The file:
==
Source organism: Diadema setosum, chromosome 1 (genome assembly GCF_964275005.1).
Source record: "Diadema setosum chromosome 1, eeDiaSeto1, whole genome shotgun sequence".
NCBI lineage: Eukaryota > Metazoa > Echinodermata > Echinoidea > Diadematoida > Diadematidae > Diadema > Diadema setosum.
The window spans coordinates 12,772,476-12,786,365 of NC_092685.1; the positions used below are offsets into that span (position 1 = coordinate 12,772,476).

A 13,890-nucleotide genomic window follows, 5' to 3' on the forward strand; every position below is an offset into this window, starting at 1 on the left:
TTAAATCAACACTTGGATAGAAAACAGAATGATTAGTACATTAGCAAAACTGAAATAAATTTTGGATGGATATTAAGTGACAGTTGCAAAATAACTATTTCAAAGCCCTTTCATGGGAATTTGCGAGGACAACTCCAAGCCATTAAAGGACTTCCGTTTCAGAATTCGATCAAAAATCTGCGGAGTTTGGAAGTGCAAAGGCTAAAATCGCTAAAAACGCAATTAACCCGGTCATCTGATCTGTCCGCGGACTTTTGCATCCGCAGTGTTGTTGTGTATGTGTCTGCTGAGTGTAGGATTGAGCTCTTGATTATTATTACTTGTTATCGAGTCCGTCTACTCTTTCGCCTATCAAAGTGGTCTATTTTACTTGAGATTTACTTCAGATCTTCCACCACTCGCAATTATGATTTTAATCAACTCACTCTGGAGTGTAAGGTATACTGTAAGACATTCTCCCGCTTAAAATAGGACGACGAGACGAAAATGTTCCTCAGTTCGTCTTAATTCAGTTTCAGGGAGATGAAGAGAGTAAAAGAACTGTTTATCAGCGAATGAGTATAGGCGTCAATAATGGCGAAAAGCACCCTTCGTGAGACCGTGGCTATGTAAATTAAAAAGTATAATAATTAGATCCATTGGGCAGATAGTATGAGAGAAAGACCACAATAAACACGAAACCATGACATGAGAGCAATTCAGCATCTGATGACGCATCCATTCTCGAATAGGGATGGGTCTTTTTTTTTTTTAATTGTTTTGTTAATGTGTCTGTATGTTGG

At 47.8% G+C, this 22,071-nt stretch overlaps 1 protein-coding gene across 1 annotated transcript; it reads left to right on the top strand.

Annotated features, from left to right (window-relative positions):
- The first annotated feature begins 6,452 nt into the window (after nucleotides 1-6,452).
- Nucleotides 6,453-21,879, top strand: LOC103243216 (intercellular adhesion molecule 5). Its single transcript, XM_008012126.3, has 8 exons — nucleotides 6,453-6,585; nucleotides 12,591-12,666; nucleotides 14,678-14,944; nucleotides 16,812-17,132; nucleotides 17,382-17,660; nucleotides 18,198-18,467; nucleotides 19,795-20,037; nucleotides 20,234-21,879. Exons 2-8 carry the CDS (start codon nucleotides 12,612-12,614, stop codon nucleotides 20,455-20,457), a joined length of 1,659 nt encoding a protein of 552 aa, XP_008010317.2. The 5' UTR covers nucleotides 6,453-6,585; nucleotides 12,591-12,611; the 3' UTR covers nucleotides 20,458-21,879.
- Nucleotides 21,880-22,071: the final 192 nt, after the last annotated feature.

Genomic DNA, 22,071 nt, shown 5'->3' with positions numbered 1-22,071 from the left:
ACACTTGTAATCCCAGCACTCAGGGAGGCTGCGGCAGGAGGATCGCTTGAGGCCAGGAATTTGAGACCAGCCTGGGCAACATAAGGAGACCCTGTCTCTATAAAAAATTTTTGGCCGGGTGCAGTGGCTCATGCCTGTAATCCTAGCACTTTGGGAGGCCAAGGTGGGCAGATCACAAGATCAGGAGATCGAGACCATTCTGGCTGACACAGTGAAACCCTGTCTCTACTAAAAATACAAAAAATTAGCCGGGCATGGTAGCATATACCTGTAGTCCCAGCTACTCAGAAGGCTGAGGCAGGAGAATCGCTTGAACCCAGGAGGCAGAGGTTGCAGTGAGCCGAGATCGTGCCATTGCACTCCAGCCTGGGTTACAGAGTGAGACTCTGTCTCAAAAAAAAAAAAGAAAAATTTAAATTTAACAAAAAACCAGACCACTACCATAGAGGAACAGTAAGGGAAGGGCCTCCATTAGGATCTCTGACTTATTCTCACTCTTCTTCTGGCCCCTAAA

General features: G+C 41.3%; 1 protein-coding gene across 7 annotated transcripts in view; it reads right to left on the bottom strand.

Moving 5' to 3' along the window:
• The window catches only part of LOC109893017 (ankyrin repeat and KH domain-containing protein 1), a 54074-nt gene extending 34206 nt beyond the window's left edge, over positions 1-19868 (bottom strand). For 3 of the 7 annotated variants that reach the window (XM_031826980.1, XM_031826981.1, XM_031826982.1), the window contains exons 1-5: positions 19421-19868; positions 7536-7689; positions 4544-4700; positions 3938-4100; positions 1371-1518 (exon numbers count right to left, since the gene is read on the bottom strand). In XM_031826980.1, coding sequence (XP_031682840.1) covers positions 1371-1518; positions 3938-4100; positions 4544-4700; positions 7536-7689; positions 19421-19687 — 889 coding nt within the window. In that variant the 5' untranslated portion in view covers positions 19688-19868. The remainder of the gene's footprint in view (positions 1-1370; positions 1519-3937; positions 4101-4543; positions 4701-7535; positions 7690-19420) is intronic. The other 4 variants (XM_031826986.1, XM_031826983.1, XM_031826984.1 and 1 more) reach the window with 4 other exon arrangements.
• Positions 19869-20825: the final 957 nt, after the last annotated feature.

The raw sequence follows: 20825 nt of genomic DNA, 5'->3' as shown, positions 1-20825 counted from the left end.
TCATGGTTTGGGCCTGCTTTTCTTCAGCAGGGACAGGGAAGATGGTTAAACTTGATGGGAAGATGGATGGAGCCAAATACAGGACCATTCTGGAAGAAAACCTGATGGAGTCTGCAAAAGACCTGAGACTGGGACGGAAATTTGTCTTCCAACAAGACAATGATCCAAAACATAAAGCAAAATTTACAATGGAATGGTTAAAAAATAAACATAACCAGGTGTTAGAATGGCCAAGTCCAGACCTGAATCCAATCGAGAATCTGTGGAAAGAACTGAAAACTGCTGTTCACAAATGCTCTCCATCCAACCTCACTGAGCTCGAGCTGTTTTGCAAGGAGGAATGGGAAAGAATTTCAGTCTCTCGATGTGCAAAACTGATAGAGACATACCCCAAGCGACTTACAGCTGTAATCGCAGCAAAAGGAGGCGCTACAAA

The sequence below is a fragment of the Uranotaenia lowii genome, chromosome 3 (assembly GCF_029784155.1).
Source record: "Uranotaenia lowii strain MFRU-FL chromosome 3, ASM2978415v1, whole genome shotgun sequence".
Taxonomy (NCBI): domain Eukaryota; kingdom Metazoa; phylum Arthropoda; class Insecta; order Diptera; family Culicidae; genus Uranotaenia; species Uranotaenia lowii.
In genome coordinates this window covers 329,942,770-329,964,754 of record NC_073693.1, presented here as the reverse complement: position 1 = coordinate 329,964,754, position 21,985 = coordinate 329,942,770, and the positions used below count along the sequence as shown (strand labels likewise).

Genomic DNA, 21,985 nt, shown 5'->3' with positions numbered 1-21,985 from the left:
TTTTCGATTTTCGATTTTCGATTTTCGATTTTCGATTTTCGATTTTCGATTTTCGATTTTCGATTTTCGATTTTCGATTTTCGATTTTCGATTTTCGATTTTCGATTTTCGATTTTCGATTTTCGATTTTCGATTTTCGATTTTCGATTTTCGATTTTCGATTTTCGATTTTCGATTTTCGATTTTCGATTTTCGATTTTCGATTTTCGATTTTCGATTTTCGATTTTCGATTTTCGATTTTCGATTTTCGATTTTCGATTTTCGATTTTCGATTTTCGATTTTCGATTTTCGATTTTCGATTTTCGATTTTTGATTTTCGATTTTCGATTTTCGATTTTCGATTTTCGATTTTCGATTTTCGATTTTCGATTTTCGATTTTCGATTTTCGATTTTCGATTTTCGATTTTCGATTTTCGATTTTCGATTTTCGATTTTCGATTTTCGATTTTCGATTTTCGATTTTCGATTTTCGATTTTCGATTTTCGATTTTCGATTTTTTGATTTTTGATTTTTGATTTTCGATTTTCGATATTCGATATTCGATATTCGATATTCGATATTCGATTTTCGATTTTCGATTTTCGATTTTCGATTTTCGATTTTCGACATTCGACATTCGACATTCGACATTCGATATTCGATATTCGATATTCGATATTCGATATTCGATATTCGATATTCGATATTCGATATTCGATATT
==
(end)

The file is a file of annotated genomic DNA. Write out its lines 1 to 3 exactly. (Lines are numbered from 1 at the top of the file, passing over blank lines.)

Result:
Source organism: Diadema setosum, chromosome 1 (genome assembly GCF_964275005.1).
Source record: "Diadema setosum chromosome 1, eeDiaSeto1, whole genome shotgun sequence".
NCBI lineage: Eukaryota > Metazoa > Echinodermata > Echinoidea > Diadematoida > Diadematidae > Diadema > Diadema setosum.